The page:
After Malta and Slovakia, also in Montenegro the media finds itself suppressed with utmost brutality: last Sunday a car bomb exploded outside the home of prominent Montenegrin journalist Sead Sadiković. It was the seventh bomb attack in Montenegro in the last three months, a history of violence that has been going on for years. NGOs and citizen’s groups are organising a protest on 7 April with the slogan“A life without fear”.
ECPMF spoke to Sadiković who painted a bleak picture of journalist safety in his country.
In Montenegro, police are investigating an explosion that destroyed a hired car parked outside the home of TV journalist Sead Sadiković. Two men have been arrested. ECPMF spoke to the journalist.
“This is a worrying development in Montenegro, an EU candidate country where the protection of journalists and their right to broadcast critical stories should be taken seriously. We urge the authorities to carry out a swift and thorough investigation,“ says ECPMF’s managing director Lutz Kinkel.
Two men have been arrested in connection with the late-night bombing on April 1st. They have been detained for thirty days. The local police spokesperson said in a statement that the incident is connected to Sead Sadiković’s satirical report on his TV Vijesti series “Bez Granica” (No Limits) about a private museum. The broadcast had provoked strong reactions in social media.
Assistant Director of the Police Administration, Enis Bakovic, said the motive for attacking Sadikovic was his work on the “Načisto” (clear) episode of the show about the museum in the town of Rozaj.
A statement on the Independent Journalists’ Association of Serbia’s Safety of Journalists platform says:
Montenegrin journalists and media workers have been a vulnerable category for a long time and the state has not done enough to prevent attacks or resolve some of the most serious cases of attacks on journalists and media assets. SMCG has repeatedly warned that some of these cases will become time-barred if there is not a timely reaction. Therefore it is important to quickly and efficiently investigate last night’s explosion in Bijelo Polje in order to prevent this incident from becoming ‘forgotten’.”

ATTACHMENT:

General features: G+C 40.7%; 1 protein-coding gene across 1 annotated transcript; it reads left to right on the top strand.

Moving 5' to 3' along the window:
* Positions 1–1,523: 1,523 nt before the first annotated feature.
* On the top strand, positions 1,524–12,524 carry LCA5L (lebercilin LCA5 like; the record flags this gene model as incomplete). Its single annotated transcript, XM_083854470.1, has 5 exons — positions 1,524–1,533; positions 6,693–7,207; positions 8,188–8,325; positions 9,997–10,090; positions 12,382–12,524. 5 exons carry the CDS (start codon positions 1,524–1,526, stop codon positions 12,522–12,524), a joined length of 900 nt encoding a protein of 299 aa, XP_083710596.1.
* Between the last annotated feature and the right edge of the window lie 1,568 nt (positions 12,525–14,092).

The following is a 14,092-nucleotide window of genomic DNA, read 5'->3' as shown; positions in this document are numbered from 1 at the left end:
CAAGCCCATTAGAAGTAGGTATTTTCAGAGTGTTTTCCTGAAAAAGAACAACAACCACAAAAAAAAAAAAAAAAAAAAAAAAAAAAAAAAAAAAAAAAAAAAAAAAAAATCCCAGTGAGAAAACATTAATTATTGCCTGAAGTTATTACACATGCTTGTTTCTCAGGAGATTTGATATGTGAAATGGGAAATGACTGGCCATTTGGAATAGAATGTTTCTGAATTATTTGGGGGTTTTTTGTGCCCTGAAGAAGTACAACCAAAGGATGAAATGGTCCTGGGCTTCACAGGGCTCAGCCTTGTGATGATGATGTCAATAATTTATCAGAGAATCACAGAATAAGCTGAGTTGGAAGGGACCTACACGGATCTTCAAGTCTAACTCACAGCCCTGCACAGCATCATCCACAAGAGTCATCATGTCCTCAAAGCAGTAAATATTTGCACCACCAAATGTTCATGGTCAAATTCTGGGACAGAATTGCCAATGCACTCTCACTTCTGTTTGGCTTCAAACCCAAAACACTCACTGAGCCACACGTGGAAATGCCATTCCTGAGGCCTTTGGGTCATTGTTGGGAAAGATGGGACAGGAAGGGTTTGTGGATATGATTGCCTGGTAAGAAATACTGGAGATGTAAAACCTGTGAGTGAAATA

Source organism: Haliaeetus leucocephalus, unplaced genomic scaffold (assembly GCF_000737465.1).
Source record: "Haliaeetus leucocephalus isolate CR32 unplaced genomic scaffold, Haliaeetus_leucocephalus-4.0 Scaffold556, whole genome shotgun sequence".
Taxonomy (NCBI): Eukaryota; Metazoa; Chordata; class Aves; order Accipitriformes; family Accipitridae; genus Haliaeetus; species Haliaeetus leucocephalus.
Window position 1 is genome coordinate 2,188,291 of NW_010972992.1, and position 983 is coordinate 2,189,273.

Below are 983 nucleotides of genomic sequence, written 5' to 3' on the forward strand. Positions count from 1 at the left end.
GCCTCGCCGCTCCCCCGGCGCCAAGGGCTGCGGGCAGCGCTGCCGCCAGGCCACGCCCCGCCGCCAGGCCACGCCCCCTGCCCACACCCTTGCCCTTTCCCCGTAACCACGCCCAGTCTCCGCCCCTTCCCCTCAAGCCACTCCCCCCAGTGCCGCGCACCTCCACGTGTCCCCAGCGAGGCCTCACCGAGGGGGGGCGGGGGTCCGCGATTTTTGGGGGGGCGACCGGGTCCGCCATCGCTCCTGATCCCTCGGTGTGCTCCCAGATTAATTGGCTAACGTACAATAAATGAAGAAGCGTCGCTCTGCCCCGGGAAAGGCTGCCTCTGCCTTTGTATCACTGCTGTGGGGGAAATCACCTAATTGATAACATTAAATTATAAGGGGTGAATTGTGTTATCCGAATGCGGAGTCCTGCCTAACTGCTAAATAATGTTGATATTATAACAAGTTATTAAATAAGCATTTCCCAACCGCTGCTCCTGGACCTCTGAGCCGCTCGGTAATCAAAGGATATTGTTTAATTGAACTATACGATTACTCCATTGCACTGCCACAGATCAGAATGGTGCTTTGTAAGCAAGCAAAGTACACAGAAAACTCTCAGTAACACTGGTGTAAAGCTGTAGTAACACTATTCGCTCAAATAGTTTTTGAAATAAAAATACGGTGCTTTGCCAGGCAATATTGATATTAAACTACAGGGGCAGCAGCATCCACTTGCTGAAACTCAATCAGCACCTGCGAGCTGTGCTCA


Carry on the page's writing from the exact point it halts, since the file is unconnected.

“Hoping that our colleague Sadiković was not the target of the last night’s attack, although we fear that he was, once again we request from the authorities to inform the public as soon as possible about all circumstances of the explosion.”
Oliver Vujovic, general secretary of ECPMF’s partner organisation the South East Europe Media Organisation (SEEMO), said:
“We need a transparent investigation of this case by the authorities in Montenegro. I hope also that the authorities will re-open investigations of cases of attacks on journalists in Montenegro in the past, where we still do not have answers on who attacked the journalists or ordered the attacks”.
A wave of bombings and killings – believed to be connected to drug deals and some other criminal activities – has swept across Montenegro in recent weeks and years. Police chief Slavko Stoyanovic resigned on 31st March after two people were shot dead in Podgorica. On 4 April members of civil society organisations demonstrated outside the Ministry of the Interior. The protest was organised by the Network of Non-Governmental Organisations Open Platform. Further demonstrations are planned.
Journalist Sead Sadiković spoke to the ECPMF through his son Seid who translated from Croatian into English:
Why do you think your were the target for this bomb?
For political reasons. The police said they [the alleged perpetrators] were motivated by the TV broadcast he made. But he thinks the attack has a political background, not caused by the TV show.
Before the bomb, were there any other warnings or threats?
There were, but not too serious. They only said the would avenge their uncle.
What is the general situation like for your father and journalists in Montenegro?
Very dangerous, like for most journalists, they are not safe here. There was cases like Tufic Softic and Dusko Jovanovic. In this situation now everything can be used as a reason for an attack on journalists.
What would you like to say to the police and the authorities about this situation?
It is necessary to find the person who ordered the attack. The persons arrested are only being manipulated. They are just pawns. They are casualties, too.
Do you know who ordered the attack?
That is someone in the local government.
What effect has it had on your family?
We are not scared. We are in danger but we are not scared, because if we were scared by this attack, the attack would succeed. We are, I can say, brave. We are holding on in this situation.
What about police protection?
We reported the earlier threats. The police also work with the persons who attacked us. So there is no point in police protection. Especially the agency for national security. They are doing a political, not a national job.
How could we help in the international media community?
You could help by presenting this situation to the world, saying how this situation is bad and journalists are threatened every day, and showing the world what happened here.
The article was republished from ECPMF with permission where it was originally published on 5 April 2018.